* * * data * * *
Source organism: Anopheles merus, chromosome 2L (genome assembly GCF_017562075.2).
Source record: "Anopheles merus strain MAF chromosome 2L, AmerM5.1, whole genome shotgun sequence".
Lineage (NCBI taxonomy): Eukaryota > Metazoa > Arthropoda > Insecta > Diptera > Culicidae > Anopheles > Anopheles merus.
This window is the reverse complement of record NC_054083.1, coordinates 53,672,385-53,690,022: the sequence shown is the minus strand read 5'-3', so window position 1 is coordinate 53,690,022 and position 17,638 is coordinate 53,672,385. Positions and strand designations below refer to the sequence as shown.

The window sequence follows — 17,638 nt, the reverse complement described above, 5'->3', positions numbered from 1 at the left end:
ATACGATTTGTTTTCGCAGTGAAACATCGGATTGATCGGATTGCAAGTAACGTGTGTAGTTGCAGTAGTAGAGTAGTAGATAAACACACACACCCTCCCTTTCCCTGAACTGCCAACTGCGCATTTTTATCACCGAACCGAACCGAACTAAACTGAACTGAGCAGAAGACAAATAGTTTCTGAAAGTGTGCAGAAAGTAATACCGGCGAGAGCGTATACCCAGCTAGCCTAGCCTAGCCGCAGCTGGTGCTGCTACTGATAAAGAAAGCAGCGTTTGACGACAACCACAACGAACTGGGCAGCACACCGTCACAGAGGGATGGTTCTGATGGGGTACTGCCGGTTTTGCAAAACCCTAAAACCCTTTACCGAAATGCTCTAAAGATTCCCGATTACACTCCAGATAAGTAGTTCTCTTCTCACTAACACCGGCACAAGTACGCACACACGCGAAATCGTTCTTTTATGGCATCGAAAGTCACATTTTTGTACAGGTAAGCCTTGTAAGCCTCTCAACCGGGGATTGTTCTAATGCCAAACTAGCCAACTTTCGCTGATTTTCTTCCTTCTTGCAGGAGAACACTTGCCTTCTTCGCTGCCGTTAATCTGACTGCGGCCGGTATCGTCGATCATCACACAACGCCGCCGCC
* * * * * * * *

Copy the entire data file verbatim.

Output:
Source organism: Anopheles merus, chromosome 2L (genome assembly GCF_017562075.2).
Source record: "Anopheles merus strain MAF chromosome 2L, AmerM5.1, whole genome shotgun sequence".
Lineage (NCBI taxonomy): Eukaryota > Metazoa > Arthropoda > Insecta > Diptera > Culicidae > Anopheles > Anopheles merus.
This window is the reverse complement of record NC_054083.1, coordinates 53,672,385-53,690,022: the sequence shown is the minus strand read 5'-3', so window position 1 is coordinate 53,690,022 and position 17,638 is coordinate 53,672,385. Positions and strand designations below refer to the sequence as shown.

The window sequence follows — 17,638 nt, the reverse complement described above, 5'->3', positions numbered from 1 at the left end:
ATACGATTTGTTTTCGCAGTGAAACATCGGATTGATCGGATTGCAAGTAACGTGTGTAGTTGCAGTAGTAGAGTAGTAGATAAACACACACACCCTCCCTTTCCCTGAACTGCCAACTGCGCATTTTTATCACCGAACCGAACCGAACTAAACTGAACTGAGCAGAAGACAAATAGTTTCTGAAAGTGTGCAGAAAGTAATACCGGCGAGAGCGTATACCCAGCTAGCCTAGCCTAGCCGCAGCTGGTGCTGCTACTGATAAAGAAAGCAGCGTTTGACGACAACCACAACGAACTGGGCAGCACACCGTCACAGAGGGATGGTTCTGATGGGGTACTGCCGGTTTTGCAAAACCCTAAAACCCTTTACCGAAATGCTCTAAAGATTCCCGATTACACTCCAGATAAGTAGTTCTCTTCTCACTAACACCGGCACAAGTACGCACACACGCGAAATCGTTCTTTTATGGCATCGAAAGTCACATTTTTGTACAGGTAAGCCTTGTAAGCCTCTCAACCGGGGATTGTTCTAATGCCAAACTAGCCAACTTTCGCTGATTTTCTTCCTTCTTGCAGGAGAACACTTGCCTTCTTCGCTGCCGTTAATCTGACTGCGGCCGGTATCGTCGATCATCACACAACGCCGCCGCC